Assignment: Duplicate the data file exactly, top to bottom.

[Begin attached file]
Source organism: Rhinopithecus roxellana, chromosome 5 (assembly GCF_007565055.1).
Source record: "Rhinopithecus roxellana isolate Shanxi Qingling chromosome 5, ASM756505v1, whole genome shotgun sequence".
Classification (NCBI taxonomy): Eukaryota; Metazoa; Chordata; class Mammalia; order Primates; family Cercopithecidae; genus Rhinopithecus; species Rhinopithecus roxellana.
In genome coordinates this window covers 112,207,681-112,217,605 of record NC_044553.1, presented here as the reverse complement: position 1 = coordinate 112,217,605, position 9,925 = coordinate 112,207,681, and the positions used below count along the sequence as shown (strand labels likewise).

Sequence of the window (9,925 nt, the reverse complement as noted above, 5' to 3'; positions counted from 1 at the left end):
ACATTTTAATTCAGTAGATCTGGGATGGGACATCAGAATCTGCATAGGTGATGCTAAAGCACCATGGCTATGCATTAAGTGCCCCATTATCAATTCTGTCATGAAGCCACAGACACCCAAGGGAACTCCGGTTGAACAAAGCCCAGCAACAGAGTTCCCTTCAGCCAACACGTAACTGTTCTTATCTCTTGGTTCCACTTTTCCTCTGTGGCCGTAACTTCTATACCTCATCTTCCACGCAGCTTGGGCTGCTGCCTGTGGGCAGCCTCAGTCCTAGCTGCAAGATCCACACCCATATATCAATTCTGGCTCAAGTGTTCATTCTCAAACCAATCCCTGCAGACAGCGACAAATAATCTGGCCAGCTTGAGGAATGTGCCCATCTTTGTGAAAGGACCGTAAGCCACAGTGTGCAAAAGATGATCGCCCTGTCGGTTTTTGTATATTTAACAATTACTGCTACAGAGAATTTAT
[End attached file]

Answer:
Source organism: Rhinopithecus roxellana, chromosome 5 (assembly GCF_007565055.1).
Source record: "Rhinopithecus roxellana isolate Shanxi Qingling chromosome 5, ASM756505v1, whole genome shotgun sequence".
Classification (NCBI taxonomy): Eukaryota; Metazoa; Chordata; class Mammalia; order Primates; family Cercopithecidae; genus Rhinopithecus; species Rhinopithecus roxellana.
In genome coordinates this window covers 112,207,681-112,217,605 of record NC_044553.1, presented here as the reverse complement: position 1 = coordinate 112,217,605, position 9,925 = coordinate 112,207,681, and the positions used below count along the sequence as shown (strand labels likewise).

Sequence of the window (9,925 nt, the reverse complement as noted above, 5' to 3'; positions counted from 1 at the left end):
ACATTTTAATTCAGTAGATCTGGGATGGGACATCAGAATCTGCATAGGTGATGCTAAAGCACCATGGCTATGCATTAAGTGCCCCATTATCAATTCTGTCATGAAGCCACAGACACCCAAGGGAACTCCGGTTGAACAAAGCCCAGCAACAGAGTTCCCTTCAGCCAACACGTAACTGTTCTTATCTCTTGGTTCCACTTTTCCTCTGTGGCCGTAACTTCTATACCTCATCTTCCACGCAGCTTGGGCTGCTGCCTGTGGGCAGCCTCAGTCCTAGCTGCAAGATCCACACCCATATATCAATTCTGGCTCAAGTGTTCATTCTCAAACCAATCCCTGCAGACAGCGACAAATAATCTGGCCAGCTTGAGGAATGTGCCCATCTTTGTGAAAGGACCGTAAGCCACAGTGTGCAAAAGATGATCGCCCTGTCGGTTTTTGTATATTTAACAATTACTGCTACAGAGAATTTAT